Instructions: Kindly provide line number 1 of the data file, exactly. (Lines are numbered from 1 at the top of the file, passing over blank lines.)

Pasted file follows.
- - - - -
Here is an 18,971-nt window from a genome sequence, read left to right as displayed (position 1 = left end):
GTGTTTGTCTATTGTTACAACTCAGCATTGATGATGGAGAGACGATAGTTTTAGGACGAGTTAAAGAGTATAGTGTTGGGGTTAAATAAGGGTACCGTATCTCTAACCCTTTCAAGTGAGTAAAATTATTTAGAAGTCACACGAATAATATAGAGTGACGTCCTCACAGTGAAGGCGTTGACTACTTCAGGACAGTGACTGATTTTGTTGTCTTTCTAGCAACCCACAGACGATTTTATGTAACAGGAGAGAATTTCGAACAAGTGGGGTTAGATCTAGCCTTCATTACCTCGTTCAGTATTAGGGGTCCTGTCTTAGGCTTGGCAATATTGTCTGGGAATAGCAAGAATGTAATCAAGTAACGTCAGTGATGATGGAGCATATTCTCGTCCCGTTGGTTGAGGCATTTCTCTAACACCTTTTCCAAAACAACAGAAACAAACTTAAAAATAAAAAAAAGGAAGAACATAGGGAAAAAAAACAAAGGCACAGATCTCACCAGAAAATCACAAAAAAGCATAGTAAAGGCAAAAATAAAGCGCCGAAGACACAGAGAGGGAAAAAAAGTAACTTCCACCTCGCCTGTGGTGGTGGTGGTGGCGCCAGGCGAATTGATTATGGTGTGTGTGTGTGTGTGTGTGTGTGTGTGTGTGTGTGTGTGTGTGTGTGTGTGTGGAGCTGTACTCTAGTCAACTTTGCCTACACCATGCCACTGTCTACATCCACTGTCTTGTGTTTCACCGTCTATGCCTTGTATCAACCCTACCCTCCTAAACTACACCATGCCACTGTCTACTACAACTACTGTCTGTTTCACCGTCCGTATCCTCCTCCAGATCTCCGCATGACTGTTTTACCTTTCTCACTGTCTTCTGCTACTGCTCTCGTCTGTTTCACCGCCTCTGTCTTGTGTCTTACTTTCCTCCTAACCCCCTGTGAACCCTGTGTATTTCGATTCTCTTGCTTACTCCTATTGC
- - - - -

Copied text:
Here is an 18,971-nt window from a genome sequence, read left to right as displayed (position 1 = left end):